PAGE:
Clan Dalton

In January 2007 Clan Dalton was officially registered with The Clans of Ireland and DGS Irish Secretary, Ciaran Dalton, was appointed Clan Chieftain.

Clan Dalton and the DGS held a joint Gathering at Birr, Co Offaly, Ireland on the weekend of 1-4 August 2008. A personal diary of this event by DGS Chairman, Michael Neale Dalton, is reprinted below. Full details may be found on the website by clicking on “Past Gatherings” on the left of this page.

Regular updates will be added to this page over the coming months. They will include all information pertinent to the study of Irish Daltons and their descendants. Generally the updates will also be featured in “Daltons in History” when they are published.
Updated April 2009.

The AGM of The Clans of Ireland - 03-2009

Transportation to Australia (Convicts) - 02-2009

Dalton Data Bank & Forum - 01-2009

Return to Ireland - 12-2008

Researching Irish Records - 10-2008

Clan Dalton Gathering, Birr, Co Offaly - 08- 2008

Update on Clan Dalton - 11-2007

Dalton v Daton - Notes on the Daltons/Datons of Ireland - 11-2007

Message from the Chieftain of Clan Dalton - 02-2007


The Annual General Meeting of The Clans of Ireland - 18 March 2009

Attended by Mel and Dairne Irwin

The 2009 AGM of the Clans of Ireland was held on Wednesday 18th March, 2009 in the Seminar Room of the National Library of Ireland, Kildare Street, Dublin. The magnificent building, designed in a classical style by Thomas Deane, an Irish architect, was opened in 1890.

After we registered we had the chance to speak to some of the delegates, who had all travelled from different parts of Ireland.

The meeting was officially opened by The Lord Mayor of Dublin, Councillor Eibhlin Byrne, who spoke about her love of history and how the understanding of heritage and inheritance affects the values of the family. She continued by wishing well all who were gathered and emphasised how delighted she was to be present. This was followed by a presentation of a painting and a book, to the Lord Mayor, by the Chief of the O’Byrne Clan.

Unfortunately the Lord Mayor had to leave, for a further engagement, before the start of the first lecture by Karel Kiely, the Secretary of the Irish Family History Foundation.

She spoke about the Irish Roots On Line site describing how a wide group of people came together to input local records on to a computer system. We were surprised to hear that originally the resource was not intended for public access. Records, which were all sourced locally, were made available under individual legal agreements, which specified how the data could be issued. Karel also said that some parishes have still not given permission for their records to be used. The site was launched in November 2007.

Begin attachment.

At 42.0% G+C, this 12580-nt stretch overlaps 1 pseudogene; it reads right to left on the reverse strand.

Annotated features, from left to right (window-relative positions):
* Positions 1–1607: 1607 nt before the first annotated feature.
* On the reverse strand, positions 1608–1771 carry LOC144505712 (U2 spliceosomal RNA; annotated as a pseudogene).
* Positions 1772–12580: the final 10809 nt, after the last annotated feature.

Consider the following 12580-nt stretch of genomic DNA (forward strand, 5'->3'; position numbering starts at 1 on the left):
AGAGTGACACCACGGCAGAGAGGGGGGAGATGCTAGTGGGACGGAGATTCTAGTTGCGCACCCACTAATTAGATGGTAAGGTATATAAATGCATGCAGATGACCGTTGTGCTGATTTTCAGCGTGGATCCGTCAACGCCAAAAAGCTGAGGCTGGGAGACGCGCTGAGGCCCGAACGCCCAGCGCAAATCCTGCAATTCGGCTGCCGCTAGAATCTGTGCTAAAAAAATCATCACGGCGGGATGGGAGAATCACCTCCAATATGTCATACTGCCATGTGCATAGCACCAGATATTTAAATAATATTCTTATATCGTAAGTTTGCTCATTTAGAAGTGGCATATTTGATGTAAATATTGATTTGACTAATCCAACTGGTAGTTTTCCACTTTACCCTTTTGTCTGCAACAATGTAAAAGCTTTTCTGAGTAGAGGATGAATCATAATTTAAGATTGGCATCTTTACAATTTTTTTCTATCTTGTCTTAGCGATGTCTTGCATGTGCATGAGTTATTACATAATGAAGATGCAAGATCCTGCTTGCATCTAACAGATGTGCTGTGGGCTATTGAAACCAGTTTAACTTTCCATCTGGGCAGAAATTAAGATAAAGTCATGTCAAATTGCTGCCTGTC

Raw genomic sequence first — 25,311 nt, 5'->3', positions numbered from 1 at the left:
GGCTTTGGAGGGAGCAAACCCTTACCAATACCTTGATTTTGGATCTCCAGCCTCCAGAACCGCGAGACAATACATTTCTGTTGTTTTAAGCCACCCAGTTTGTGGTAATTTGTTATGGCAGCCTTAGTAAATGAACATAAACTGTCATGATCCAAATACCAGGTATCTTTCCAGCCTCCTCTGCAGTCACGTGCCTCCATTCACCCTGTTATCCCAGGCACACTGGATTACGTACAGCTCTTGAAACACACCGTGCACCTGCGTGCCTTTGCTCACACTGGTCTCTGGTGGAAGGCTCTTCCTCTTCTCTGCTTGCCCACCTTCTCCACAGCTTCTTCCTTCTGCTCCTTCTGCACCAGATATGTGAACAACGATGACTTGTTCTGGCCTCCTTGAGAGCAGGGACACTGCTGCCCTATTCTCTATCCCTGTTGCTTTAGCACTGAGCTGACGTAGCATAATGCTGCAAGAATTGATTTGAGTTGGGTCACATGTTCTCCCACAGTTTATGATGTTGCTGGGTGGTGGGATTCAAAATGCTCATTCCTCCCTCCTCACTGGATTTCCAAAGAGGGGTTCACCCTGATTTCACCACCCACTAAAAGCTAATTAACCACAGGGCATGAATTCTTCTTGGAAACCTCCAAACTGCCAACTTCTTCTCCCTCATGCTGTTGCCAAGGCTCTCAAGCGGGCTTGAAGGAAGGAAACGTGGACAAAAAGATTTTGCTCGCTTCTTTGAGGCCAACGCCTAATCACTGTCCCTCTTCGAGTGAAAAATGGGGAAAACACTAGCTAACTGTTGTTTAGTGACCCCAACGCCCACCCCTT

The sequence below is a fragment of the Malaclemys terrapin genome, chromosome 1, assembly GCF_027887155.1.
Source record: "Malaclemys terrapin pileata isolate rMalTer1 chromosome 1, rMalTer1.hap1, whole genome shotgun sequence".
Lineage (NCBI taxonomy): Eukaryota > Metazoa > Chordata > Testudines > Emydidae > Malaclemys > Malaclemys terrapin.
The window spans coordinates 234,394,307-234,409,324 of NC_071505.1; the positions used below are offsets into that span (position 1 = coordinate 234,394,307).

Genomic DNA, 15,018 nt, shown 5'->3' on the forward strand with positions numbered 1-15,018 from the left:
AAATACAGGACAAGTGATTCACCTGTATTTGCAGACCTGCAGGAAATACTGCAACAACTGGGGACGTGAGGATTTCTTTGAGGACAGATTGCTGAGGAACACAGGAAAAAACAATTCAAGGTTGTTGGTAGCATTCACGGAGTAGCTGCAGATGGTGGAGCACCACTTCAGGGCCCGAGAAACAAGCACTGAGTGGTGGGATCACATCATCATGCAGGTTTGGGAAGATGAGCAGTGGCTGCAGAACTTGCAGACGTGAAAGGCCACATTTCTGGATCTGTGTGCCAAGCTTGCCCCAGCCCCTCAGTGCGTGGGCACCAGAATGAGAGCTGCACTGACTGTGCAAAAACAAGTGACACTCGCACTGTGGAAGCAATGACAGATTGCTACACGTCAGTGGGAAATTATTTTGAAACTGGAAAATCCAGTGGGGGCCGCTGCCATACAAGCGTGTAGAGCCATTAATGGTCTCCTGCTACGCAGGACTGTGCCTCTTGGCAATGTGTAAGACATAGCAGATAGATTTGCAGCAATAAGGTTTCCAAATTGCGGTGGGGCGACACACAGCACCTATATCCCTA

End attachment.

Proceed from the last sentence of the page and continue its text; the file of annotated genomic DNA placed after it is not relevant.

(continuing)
Researchers can search for themselves or staff welcomed contact and were willing to give help if it was needed. The site is self financing with all money being put back into the project. In the future the site may become accessed by membership only, with a yearly subscription, resulting in the ability to do more advanced research. Karel emphasised that if any researcher had any queries it was always worth contacting the centre.

The second lecture was given by Dr Lorcan J. O’Flannery, of the Flannery Clan, who presented An Irish Clan Y-DNA Project Case Study. As project administrator he outlined the expectations and challenges of organising a DNA project through a powerpoint demonstration. He attempted to explain the emerging science of Genetic Genealogy and how it can be used as a powerful tool to dispel myths and confirm legends. He reminded us that of the 134 registered Irish Clans only 28 of the Clans had Y-DNA projects, of which the Dalton project is one. He explained the problems of organisation, sample size, mutation rates and participants expectations which caused challenges for the administrator.

The evening continued with the formal part of the proceedings – The Annual General Meeting of Clans of Ireland. The Chairman, Gerry Maloney, spoke about the importance of the Clans of Ireland to Irish Heritage and Culture and that Clan Heritage is the most important aspect of the heritage of the nation. The number of registered clans is more than 40.

As time was getting short - the lights went off at 9.00 pm - the meeting was quickly closed and a number of us crossed the road to the Buswell’s Hotel where we enjoyed a hot buffet together and were able to talk together more informally.


Transportation to Australia (Convicts) - February 2009

From Ciaran Dalton, Clan Chieftan and Irish Secretary

As we draw closer to the D.G.S 2009 Gathering at Duntryleague, Orange, N.S.W. and reflecting on the life of James Dalton of Limerick/Orange, transported from Ireland, I wondered perhaps if many other Irish Daltons had been transported. Fortunately most of the convict records of this period, that is from the late 18c to the mid 19c, have survived intact including the Transportation Registers. Searching the Net for further information I found a wonderful site in the Irish National Archives,